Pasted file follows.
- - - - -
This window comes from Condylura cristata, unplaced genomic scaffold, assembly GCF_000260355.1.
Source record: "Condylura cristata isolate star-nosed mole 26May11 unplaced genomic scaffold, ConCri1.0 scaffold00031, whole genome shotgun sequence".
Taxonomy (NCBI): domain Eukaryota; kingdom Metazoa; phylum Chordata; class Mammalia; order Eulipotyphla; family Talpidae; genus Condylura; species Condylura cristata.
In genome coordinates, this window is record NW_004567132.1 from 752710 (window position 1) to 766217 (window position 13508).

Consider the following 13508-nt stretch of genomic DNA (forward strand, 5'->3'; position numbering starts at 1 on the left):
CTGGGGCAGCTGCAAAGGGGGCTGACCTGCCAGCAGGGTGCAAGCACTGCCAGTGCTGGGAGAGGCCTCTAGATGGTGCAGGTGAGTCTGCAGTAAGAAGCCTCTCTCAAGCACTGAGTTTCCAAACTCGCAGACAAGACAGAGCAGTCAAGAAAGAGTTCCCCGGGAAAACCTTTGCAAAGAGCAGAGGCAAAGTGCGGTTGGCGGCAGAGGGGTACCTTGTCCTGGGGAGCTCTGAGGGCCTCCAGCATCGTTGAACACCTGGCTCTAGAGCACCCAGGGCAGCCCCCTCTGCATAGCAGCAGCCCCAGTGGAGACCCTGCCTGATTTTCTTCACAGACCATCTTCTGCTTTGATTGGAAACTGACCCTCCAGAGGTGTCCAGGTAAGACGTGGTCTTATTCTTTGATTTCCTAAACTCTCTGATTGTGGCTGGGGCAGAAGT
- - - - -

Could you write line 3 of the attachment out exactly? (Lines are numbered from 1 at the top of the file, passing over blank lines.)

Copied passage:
Taxonomy (NCBI): domain Eukaryota; kingdom Metazoa; phylum Chordata; class Mammalia; order Eulipotyphla; family Talpidae; genus Condylura; species Condylura cristata.